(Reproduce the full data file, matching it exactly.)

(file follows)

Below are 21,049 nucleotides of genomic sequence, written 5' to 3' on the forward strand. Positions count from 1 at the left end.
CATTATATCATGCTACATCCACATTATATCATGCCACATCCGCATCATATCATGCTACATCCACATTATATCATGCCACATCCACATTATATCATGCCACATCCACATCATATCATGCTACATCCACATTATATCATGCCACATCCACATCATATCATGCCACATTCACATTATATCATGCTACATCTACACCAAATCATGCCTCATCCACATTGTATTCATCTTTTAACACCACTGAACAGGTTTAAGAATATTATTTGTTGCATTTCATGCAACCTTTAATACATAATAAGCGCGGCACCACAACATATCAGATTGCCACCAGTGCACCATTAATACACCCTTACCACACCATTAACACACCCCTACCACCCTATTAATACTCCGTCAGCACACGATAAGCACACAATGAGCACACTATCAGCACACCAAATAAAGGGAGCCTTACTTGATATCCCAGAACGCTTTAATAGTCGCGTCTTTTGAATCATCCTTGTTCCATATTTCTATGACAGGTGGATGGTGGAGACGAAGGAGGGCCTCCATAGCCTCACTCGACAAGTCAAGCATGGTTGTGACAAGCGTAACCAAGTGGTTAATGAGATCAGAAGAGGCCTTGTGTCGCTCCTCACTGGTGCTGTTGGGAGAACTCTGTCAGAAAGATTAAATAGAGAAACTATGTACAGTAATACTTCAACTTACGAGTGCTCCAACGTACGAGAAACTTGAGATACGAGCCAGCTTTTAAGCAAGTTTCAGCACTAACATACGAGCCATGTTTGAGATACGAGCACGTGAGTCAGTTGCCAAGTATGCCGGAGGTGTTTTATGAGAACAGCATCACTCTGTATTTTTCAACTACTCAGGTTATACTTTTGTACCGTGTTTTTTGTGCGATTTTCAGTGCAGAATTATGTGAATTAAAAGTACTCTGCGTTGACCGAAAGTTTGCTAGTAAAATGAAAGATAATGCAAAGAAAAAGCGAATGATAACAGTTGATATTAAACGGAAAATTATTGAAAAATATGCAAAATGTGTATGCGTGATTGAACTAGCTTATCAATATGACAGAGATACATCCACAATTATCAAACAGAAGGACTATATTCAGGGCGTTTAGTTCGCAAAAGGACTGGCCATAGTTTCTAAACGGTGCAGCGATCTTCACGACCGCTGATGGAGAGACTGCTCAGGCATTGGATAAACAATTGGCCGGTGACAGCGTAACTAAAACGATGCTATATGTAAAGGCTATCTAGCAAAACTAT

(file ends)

Below are 21,049 nucleotides of genomic sequence, written 5' to 3' on the forward strand. Positions count from 1 at the left end.
CATTATATCATGCTACATCCACATTATATCATGCCACATCCGCATCATATCATGCTACATCCACATTATATCATGCCACATCCACATTATATCATGCCACATCCACATCATATCATGCTACATCCACATTATATCATGCCACATCCACATCATATCATGCCACATTCACATTATATCATGCTACATCTACACCAAATCATGCCTCATCCACATTGTATTCATCTTTTAACACCACTGAACAGGTTTAAGAATATTATTTGTTGCATTTCATGCAACCTTTAATACATAATAAGCGCGGCACCACAACATATCAGATTGCCACCAGTGCACCATTAATACACCCTTACCACACCATTAACACACCCCTACCACCCTATTAATACTCCGTCAGCACACGATAAGCACACAATGAGCACACTATCAGCACACCAAATAAAGGGAGCCTTACTTGATATCCCAGAACGCTTTAATAGTCGCGTCTTTTGAATCATCCTTGTTCCATATTTCTATGACAGGTGGATGGTGGAGACGAAGGAGGGCCTCCATAGCCTCACTCGACAAGTCAAGCATGGTTGTGACAAGCGTAACCAAGTGGTTAATGAGATCAGAAGAGGCCTTGTGTCGCTCCTCACTGGTGCTGTTGGGAGAACTCTGTCAGAAAGATTAAATAGAGAAACTATGTACAGTAATACTTCAACTTACGAGTGCTCCAACGTACGAGAAACTTGAGATACGAGCCAGCTTTTAAGCAAGTTTCAGCACTAACATACGAGCCATGTTTGAGATACGAGCACGTGAGTCAGTTGCCAAGTATGCCGGAGGTGTTTTATGAGAACAGCATCACTCTGTATTTTTCAACTACTCAGGTTATACTTTTGTACCGTGTTTTTTGTGCGATTTTCAGTGCAGAATTATGTGAATTAAAAGTACTCTGCGTTGACCGAAAGTTTGCTAGTAAAATGAAAGATAATGCAAAGAAAAAGCGAATGATAACAGTTGATATTAAACGGAAAATTATTGAAAAATATGCAAAATGTGTATGCGTGATTGAACTAGCTTATCAATATGACAGAGATACATCCACAATTATCAAACAGAAGGACTATATTCAGGGCGTTTAGTTCGCAAAAGGACTGGCCATAGTTTCTAAACGGTGCAGCGATCTTCACGACCGCTGATGGAGAGACTGCTCAGGCATTGGATAAACAATTGGCCGGTGACAGCGTAACTAAAACGATGCTATATGTAAAGGCTATCTAGCAAAACTAT